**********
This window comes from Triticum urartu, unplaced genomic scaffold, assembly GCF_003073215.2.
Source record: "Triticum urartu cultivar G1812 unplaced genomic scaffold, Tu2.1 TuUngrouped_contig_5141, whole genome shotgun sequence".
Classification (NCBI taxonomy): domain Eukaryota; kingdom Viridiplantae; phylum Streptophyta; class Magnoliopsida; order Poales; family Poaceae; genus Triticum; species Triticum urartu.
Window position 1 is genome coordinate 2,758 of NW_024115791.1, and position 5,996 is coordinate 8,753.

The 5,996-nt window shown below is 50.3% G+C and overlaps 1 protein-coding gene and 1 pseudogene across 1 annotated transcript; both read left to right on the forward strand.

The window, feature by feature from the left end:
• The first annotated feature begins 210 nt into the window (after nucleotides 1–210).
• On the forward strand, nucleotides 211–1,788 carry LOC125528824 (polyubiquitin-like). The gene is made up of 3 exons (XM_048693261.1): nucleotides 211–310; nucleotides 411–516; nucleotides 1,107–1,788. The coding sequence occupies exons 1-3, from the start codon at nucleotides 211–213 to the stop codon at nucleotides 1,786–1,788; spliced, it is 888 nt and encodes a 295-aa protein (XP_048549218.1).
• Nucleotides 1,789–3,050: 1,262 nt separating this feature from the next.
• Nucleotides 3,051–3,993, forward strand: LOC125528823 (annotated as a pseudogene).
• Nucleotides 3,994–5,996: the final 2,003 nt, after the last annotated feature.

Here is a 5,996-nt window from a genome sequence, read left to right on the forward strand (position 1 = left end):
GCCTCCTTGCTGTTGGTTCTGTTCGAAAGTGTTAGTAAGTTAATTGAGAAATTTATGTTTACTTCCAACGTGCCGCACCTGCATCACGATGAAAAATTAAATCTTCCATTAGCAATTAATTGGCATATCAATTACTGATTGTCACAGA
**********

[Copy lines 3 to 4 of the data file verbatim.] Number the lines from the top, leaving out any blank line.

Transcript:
Classification (NCBI taxonomy): domain Eukaryota; kingdom Viridiplantae; phylum Streptophyta; class Magnoliopsida; order Poales; family Poaceae; genus Triticum; species Triticum urartu.
Window position 1 is genome coordinate 2,758 of NW_024115791.1, and position 5,996 is coordinate 8,753.